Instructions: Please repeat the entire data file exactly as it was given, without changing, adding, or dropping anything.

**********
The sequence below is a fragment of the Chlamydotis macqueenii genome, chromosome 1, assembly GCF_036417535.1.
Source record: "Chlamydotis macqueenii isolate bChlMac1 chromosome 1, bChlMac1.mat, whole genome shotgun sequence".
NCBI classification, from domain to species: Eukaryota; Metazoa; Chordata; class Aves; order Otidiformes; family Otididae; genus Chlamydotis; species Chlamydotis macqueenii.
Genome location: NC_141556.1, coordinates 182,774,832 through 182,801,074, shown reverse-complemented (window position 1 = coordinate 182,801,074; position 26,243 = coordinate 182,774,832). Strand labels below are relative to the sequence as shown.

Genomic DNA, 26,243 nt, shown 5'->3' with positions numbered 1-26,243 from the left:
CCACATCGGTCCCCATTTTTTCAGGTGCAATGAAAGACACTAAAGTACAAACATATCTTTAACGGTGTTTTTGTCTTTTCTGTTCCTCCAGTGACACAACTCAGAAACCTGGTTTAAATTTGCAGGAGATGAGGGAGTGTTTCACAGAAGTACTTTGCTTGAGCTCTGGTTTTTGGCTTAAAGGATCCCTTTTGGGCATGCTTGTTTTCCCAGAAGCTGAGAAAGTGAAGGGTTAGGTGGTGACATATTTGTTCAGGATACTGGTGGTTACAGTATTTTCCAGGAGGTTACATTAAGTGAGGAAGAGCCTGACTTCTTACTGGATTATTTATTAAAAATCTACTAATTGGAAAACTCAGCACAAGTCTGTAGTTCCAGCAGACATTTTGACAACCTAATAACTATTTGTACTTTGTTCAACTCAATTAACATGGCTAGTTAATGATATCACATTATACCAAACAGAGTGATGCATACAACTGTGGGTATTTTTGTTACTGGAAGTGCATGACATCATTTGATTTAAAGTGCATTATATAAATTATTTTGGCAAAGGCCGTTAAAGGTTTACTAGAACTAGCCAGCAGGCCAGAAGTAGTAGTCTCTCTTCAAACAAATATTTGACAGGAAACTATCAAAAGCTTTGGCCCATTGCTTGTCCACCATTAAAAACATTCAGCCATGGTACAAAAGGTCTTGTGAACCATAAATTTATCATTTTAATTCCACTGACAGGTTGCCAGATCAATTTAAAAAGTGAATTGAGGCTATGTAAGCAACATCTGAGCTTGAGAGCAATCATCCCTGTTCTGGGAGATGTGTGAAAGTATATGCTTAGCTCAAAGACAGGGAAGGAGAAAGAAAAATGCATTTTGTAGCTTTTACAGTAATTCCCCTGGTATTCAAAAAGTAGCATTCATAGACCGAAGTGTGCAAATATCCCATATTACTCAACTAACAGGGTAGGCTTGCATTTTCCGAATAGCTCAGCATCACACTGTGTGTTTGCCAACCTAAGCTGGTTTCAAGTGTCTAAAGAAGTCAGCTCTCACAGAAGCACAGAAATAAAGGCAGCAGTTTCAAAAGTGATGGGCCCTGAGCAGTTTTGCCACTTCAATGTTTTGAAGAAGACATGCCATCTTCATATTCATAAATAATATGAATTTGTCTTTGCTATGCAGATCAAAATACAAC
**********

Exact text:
The sequence below is a fragment of the Chlamydotis macqueenii genome, chromosome 1, assembly GCF_036417535.1.
Source record: "Chlamydotis macqueenii isolate bChlMac1 chromosome 1, bChlMac1.mat, whole genome shotgun sequence".
NCBI classification, from domain to species: Eukaryota; Metazoa; Chordata; class Aves; order Otidiformes; family Otididae; genus Chlamydotis; species Chlamydotis macqueenii.
Genome location: NC_141556.1, coordinates 182,774,832 through 182,801,074, shown reverse-complemented (window position 1 = coordinate 182,801,074; position 26,243 = coordinate 182,774,832). Strand labels below are relative to the sequence as shown.

Genomic DNA, 26,243 nt, shown 5'->3' with positions numbered 1-26,243 from the left:
CCACATCGGTCCCCATTTTTTCAGGTGCAATGAAAGACACTAAAGTACAAACATATCTTTAACGGTGTTTTTGTCTTTTCTGTTCCTCCAGTGACACAACTCAGAAACCTGGTTTAAATTTGCAGGAGATGAGGGAGTGTTTCACAGAAGTACTTTGCTTGAGCTCTGGTTTTTGGCTTAAAGGATCCCTTTTGGGCATGCTTGTTTTCCCAGAAGCTGAGAAAGTGAAGGGTTAGGTGGTGACATATTTGTTCAGGATACTGGTGGTTACAGTATTTTCCAGGAGGTTACATTAAGTGAGGAAGAGCCTGACTTCTTACTGGATTATTTATTAAAAATCTACTAATTGGAAAACTCAGCACAAGTCTGTAGTTCCAGCAGACATTTTGACAACCTAATAACTATTTGTACTTTGTTCAACTCAATTAACATGGCTAGTTAATGATATCACATTATACCAAACAGAGTGATGCATACAACTGTGGGTATTTTTGTTACTGGAAGTGCATGACATCATTTGATTTAAAGTGCATTATATAAATTATTTTGGCAAAGGCCGTTAAAGGTTTACTAGAACTAGCCAGCAGGCCAGAAGTAGTAGTCTCTCTTCAAACAAATATTTGACAGGAAACTATCAAAAGCTTTGGCCCATTGCTTGTCCACCATTAAAAACATTCAGCCATGGTACAAAAGGTCTTGTGAACCATAAATTTATCATTTTAATTCCACTGACAGGTTGCCAGATCAATTTAAAAAGTGAATTGAGGCTATGTAAGCAACATCTGAGCTTGAGAGCAATCATCCCTGTTCTGGGAGATGTGTGAAAGTATATGCTTAGCTCAAAGACAGGGAAGGAGAAAGAAAAATGCATTTTGTAGCTTTTACAGTAATTCCCCTGGTATTCAAAAAGTAGCATTCATAGACCGAAGTGTGCAAATATCCCATATTACTCAACTAACAGGGTAGGCTTGCATTTTCCGAATAGCTCAGCATCACACTGTGTGTTTGCCAACCTAAGCTGGTTTCAAGTGTCTAAAGAAGTCAGCTCTCACAGAAGCACAGAAATAAAGGCAGCAGTTTCAAAAGTGATGGGCCCTGAGCAGTTTTGCCACTTCAATGTTTTGAAGAAGACATGCCATCTTCATATTCATAAATAATATGAATTTGTCTTTGCTATGCAGATCAAAATACAAC